1st Annual in Search of Snow & Storms Trip

1st Annual Search Snow Storms Trip

I think it was about 1977. I was studying to be an graphic designer but my high school art teacher said I should probably consider another career because I couldn’t draw. Still can’t.

I figured I was really good at drawing straight lines, so I lateralled to architecture. That career goal lasted about a year after I worked one summer for an architect. Being chained to a drafting table for the rest of my life was not what I had in mind.

By the way, I’ve been in the design and marketing business for 23 years now. Would love to remember that art teacher’s name.

Anyway, my two friends and I (Mitch on the left, Mike in the center, me on the right) were learning the mountaineering game. We learned how to climb at the sandstone boulders of Stony Point in Chatsworth, we learned to cross country ski in the San Grabriels with rented skis (and spray klister from a can, but that’s another story,) and now we wanted to learn to camp in the snow.

So we headed out to San Jacinto because we heard there was a snow storm coming in and we wanted to be up there when it hit. To get to the top of San Jacinto, you drive to Palm Springs and take the tram up to about the 6,400′ level, then hike in a couple of miles before climbing San Jacinto (10,834′.)

So we took the tram, hiked in a couple of miles, set up camp, climbed San Jacinto and waited for snow.

No snow.

We hung around the next day, goofing off and waiting for snow.

No snow.

Dejected, we started back out to the tram station the next morning and naturally, it started snowing.

So we started discussing how we were going to go back to the tram station and call in sick from the pay phone located there and head back up.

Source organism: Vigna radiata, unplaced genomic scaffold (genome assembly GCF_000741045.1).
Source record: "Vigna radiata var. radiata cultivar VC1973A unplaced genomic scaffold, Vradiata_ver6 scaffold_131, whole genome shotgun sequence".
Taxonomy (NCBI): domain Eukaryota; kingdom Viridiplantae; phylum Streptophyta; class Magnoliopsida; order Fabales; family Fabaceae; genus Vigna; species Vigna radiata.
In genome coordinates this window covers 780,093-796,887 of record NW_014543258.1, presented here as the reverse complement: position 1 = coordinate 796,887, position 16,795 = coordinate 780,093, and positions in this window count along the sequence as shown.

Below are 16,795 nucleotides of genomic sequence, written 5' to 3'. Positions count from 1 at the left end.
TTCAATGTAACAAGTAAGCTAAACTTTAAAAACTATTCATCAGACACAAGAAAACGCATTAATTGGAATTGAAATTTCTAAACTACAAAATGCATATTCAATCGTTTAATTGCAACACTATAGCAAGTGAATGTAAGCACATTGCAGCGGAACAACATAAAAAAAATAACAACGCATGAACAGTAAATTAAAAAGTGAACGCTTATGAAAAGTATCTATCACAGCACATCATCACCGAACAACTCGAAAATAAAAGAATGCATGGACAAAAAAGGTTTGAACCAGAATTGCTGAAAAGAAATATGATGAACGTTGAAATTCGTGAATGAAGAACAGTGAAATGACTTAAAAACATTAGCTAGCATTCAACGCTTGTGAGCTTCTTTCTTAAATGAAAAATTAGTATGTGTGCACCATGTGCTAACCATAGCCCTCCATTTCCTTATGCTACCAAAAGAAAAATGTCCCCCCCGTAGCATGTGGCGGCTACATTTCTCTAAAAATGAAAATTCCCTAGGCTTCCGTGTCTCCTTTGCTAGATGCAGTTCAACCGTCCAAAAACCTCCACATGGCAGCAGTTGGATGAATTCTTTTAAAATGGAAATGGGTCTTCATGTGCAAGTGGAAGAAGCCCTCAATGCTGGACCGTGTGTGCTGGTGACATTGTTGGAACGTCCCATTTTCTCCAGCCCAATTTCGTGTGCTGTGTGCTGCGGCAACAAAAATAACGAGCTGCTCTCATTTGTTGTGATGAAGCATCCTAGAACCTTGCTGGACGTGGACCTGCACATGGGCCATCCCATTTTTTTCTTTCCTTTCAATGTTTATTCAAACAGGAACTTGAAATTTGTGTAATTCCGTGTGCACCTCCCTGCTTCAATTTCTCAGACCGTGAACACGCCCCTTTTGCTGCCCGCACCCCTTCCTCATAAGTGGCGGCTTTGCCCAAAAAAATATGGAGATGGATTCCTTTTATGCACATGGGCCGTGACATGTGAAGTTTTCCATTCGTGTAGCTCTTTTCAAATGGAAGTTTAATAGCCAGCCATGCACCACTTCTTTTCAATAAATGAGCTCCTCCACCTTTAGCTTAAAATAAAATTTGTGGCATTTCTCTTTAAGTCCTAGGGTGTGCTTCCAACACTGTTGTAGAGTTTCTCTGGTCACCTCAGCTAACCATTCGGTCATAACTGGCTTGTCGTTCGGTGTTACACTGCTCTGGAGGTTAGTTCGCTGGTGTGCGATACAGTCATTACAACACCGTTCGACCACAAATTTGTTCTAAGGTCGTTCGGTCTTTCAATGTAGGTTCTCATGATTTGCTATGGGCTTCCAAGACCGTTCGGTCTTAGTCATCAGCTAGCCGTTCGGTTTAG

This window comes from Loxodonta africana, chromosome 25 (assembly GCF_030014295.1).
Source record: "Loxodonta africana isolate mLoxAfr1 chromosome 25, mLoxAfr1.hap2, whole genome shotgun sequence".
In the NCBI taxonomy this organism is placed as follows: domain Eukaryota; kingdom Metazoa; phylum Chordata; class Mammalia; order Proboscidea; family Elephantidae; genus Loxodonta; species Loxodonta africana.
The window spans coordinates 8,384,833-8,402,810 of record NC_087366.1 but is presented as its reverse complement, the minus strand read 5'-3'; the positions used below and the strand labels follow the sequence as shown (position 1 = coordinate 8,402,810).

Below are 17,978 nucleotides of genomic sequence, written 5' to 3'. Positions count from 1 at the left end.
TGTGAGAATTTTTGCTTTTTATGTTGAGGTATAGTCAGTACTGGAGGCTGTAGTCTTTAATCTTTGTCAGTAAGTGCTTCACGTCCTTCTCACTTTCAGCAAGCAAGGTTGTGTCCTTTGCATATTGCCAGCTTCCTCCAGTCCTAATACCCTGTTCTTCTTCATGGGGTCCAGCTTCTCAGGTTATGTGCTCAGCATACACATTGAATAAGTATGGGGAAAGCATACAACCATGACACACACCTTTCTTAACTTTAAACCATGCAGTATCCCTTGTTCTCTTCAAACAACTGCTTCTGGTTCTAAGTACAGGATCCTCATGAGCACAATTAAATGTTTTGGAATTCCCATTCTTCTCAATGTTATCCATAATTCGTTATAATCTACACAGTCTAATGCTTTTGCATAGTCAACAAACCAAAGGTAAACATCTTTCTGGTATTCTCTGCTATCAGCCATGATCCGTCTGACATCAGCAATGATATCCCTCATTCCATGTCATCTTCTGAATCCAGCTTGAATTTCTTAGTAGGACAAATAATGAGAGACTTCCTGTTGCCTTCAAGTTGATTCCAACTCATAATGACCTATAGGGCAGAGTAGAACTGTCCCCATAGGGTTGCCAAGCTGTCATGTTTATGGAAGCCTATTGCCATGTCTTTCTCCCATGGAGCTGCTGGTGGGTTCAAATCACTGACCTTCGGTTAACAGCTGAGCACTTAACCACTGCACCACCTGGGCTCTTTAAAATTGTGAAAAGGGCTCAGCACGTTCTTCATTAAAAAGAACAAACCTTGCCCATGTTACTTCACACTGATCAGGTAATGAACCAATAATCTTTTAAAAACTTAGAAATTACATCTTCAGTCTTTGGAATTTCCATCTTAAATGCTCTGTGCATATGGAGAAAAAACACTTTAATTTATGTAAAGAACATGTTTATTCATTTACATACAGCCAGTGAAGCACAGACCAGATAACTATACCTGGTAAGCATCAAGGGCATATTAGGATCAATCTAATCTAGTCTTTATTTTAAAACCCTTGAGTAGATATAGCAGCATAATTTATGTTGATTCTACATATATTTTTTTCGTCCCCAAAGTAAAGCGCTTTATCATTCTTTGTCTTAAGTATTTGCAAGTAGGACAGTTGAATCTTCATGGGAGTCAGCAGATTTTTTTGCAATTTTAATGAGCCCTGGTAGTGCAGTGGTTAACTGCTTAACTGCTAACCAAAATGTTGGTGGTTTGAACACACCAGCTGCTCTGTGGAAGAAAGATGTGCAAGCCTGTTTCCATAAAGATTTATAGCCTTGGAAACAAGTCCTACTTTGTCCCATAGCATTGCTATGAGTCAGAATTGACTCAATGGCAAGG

About this time we ran into the wilderness ranger who was headed up to sheperd people out. With the access of the tram it was too easy for people to get up to higher elevations, so they came up in their cotton jeans and sweatshirts with their K-Mart backpacks and tents. A storm would roll across the L.A .Basin, slam into San Jacinto, snow would fall fast and people in cotton jeans would die. Happens every year.

We were telling the ranger we were actually looking for snow and he appreciated that we were well equipped and how he wouldn’t have to rescue us. We then told him we were going back to the tram and call in sick so we could come back up for a few days.

He then uttered those immortal words:

“I don’t have to call in sick, I’m already here.”

The big, giant, virtual light-bulb came on over my head. A “you-don’t-have-to-call-in-sick-because-you’re-already-there” job. I wanted one of those jobs.

In the long run I got one of those jobs. I work with some awesome people and I literally can’t remember the last time I called in sick to avoid work. Thank you Mr. Ranger, wherever you are.